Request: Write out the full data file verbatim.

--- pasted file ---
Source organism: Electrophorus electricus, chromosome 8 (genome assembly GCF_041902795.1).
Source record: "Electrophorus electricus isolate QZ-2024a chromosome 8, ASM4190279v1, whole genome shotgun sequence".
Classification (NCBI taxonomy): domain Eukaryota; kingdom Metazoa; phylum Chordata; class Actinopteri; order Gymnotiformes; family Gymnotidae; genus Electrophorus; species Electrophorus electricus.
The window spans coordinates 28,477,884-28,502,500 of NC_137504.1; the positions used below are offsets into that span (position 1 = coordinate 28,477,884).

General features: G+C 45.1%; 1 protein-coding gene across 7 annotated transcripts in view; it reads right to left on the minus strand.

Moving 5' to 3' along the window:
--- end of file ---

Source organism: Electrophorus electricus, chromosome 8 (genome assembly GCF_041902795.1).
Source record: "Electrophorus electricus isolate QZ-2024a chromosome 8, ASM4190279v1, whole genome shotgun sequence".
Classification (NCBI taxonomy): domain Eukaryota; kingdom Metazoa; phylum Chordata; class Actinopteri; order Gymnotiformes; family Gymnotidae; genus Electrophorus; species Electrophorus electricus.
The window spans coordinates 28,477,884-28,502,500 of NC_137504.1; the positions used below are offsets into that span (position 1 = coordinate 28,477,884).

General features: G+C 45.1%; 1 protein-coding gene across 7 annotated transcripts in view; it reads right to left on the minus strand.

Moving 5' to 3' along the window: